Thursday, July 28, 2005

a conversation with jachym topol - part two

Q: Well, let’s talk about translations for a second. Which book has been most translated so far? Angel?

A: No, Sister.

Q: Really?

A: Yes, it’s very strange. It’s been translated into Hungarian, which is perfect. It’s bizarre. And it’s published now in German and fifteen or so critics reviewed it there and that’s surprising for me. Sister has been translated into those two languages because the translators like the book. It’s only the personal activity of some people like Alex Zucker in America, for example, or the Hungarian translator or this woman in German that allows me to be translated. Maybe it’s just for people who have some personal interest. I think in Denmark the publisher wanted it but he couldn’t find a translator who would spend two years on the work.

Q: Obviously it would be nice financially to be translated, but other than the money, is it important to you to be translated into other languages. Do you want as wide an audience as possible?

A: It’s very good for the money, but of course it’s very tiring to talk to the journalists and travel to these countries and now I’m sick of it. It’s very new for me because when I was writing the books I wasn’t thinking that they would be published. Well, at least when I wrote Sister, I wasn’t thinking about publication even in Czech. It was very personal. Now maybe that’s changing, but I still don’t want to think about translators or the possibility of being published. You know, Czech writers who are well-known, like Kundera or Klima, for example, I’m sure that they are thinking about a translation. And I see their language. It’s gray. It’s language for translators. My dream is not to be a literary clerk, but maybe I’m naïve. Maybe I will change. But I don’t think I’m able to write a bestseller. I’m not able to think about what other people will think about my writing. For me it’s strictly personal.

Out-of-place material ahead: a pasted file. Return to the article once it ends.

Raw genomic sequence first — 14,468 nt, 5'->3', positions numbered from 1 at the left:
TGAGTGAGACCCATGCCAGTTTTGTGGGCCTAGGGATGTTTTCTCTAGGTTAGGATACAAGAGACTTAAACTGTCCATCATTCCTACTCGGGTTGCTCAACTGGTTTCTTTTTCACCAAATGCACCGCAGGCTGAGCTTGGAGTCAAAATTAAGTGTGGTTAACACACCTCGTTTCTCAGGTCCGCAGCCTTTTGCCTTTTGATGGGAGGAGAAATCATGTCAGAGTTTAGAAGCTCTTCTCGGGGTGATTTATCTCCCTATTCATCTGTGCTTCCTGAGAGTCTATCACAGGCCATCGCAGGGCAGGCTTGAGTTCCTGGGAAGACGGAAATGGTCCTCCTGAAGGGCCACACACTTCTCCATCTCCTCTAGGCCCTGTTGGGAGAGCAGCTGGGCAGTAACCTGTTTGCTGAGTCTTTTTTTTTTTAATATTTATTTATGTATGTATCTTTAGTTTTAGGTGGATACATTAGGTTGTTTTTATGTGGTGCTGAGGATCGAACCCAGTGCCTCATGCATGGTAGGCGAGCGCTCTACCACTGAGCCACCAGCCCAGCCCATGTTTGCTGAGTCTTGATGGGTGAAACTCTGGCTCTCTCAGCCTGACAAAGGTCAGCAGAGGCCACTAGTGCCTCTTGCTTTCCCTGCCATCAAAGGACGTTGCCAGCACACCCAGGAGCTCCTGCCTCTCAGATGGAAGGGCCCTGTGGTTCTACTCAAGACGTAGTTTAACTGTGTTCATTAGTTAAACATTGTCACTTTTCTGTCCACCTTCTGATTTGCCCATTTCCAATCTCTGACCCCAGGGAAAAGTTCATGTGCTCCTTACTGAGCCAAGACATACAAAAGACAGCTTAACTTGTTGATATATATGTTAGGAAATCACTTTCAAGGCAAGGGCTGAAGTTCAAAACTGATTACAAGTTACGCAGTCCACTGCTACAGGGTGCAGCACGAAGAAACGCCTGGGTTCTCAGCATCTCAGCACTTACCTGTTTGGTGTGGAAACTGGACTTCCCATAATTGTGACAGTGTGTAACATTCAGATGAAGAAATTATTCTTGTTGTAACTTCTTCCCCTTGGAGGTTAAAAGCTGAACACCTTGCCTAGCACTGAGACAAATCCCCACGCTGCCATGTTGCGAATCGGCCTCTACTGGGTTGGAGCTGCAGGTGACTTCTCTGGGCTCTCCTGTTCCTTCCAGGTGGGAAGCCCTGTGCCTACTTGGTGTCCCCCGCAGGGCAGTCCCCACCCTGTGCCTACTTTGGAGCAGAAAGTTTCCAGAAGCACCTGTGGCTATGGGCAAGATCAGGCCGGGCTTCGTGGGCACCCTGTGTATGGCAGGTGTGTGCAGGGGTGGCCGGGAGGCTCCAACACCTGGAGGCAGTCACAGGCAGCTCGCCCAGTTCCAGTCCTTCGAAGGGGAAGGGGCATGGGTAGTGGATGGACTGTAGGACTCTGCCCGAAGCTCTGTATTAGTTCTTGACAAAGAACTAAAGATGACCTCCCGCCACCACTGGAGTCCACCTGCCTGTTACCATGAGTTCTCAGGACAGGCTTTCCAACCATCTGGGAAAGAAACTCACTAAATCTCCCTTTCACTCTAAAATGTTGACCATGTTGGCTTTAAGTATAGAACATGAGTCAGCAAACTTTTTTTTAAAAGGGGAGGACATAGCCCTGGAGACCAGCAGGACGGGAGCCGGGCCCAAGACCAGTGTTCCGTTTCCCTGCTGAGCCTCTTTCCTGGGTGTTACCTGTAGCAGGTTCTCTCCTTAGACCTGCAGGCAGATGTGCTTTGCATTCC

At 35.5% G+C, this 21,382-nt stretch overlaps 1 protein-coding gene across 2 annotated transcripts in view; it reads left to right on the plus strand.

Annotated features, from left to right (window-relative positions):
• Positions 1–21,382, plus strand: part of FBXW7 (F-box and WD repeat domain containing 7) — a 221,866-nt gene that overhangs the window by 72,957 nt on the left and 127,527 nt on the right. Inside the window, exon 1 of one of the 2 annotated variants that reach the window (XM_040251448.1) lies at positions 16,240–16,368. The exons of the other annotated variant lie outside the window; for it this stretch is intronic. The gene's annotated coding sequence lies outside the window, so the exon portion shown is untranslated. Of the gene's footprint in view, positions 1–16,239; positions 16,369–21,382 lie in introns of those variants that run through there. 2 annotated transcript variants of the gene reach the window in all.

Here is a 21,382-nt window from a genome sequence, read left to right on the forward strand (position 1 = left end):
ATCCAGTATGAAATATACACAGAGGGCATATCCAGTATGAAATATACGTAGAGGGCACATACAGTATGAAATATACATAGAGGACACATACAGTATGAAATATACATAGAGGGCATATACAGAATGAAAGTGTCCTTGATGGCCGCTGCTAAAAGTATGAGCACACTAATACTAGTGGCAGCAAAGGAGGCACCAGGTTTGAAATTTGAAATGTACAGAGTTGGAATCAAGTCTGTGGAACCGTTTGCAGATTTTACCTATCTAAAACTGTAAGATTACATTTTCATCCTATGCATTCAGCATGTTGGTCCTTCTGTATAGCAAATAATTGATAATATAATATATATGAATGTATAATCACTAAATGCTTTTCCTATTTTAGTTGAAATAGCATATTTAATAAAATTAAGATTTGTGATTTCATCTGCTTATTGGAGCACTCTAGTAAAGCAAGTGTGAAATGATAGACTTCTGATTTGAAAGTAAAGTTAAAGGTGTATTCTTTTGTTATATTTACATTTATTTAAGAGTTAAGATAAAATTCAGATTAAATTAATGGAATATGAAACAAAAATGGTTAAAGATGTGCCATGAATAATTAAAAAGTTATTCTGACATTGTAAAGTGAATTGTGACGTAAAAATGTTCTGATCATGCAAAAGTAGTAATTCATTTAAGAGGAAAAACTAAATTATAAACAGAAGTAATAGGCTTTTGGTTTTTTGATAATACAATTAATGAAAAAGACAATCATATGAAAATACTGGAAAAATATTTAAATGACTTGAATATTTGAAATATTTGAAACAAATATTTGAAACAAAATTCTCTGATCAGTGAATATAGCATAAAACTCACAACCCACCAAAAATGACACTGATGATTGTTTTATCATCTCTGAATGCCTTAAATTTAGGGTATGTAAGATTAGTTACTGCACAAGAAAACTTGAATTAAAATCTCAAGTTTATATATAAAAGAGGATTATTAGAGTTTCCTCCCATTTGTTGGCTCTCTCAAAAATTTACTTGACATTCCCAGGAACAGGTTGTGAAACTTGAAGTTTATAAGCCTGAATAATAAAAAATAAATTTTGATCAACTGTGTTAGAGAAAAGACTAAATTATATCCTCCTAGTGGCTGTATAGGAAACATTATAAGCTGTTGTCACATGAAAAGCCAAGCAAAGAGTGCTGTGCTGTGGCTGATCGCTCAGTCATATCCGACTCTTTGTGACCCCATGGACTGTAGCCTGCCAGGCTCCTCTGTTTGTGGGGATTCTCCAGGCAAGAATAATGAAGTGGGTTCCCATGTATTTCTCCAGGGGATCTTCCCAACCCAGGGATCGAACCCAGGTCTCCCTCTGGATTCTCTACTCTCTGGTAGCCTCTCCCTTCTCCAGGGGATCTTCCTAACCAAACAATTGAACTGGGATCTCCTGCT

Q: You said that Sister had been translated into Hungarian and that Hungarian was a good language for it.

A: It’s a very strange language. I don’t know if it’s good for Sister. The problem with the Hungarian language, for example, is that you can’t simply say sister. You must say whether the sister is older or younger. I spent many hours with the translator. He’s a genius. He speaks six or seven languages. I don’t know why he wanted to translate it. He’s a psychologist. He writes essays about Carl Jung and his hobby is translation so maybe only strange people care about this book.

Q: Have you been to America?

A: Yes. Three times. I spent three months in Arizona and Utah, all over the Southwest. It’s gorgeous, perfect. I went to the Navajo reservation.

Q: Is it important for you to have your books translated in English? Did you feel any kind of connection when you were in the States?

A: You know, I’m very skeptical about the American market. I think being a Czech or East European writer it’s very important to be published in Germany because it’s a neighborhood thing. But, of course, an English translation would make me feel good. I told you that I study Ethnology here and I’m mostly interested in folklore so it was interesting for me to be in this Native American territory but, you know, I’m just a student. I’m unable to talk a lot about it.

Q: But you’ve translated a book of Native American tales into Czech, right?

A: My English is very limited. It sounds very strange, but I know the Czech language very well so it was possible for me to do the translations.

Q: Where did your interest in Native American tales come from? On the surface, it sounds like a fairly strange interest for a young Czech writer to develop.

A: It’s a hobby. I like the cosmology and myth in this Native American folklore. My books, sometimes, are attacked by critics because they are not moral.

Q: Because the bad guys don’t get punished? They’re not telling others to go out and commit crimes but they themselves aren’t punished for their sins?

A: Yes. Perfect. And they are not good people. In our tales, our European titles are influenced by Christianity, and evil must be punished, but in this folklore of Native Americans, there is, for example, the coyote, and he’s the absolutely perfect hero for me. He’s not white or black, good or bad. He’s a mixture. And it was interesting for me to know more about these old myths which are older than Christianity. I found similar things in the folklore of Eastern Europe.

a conversation with jachym topol - part one
a conversation with jachym topol - part three
a conversation with jachym topol - part four
a conversation with jachym topol - part five

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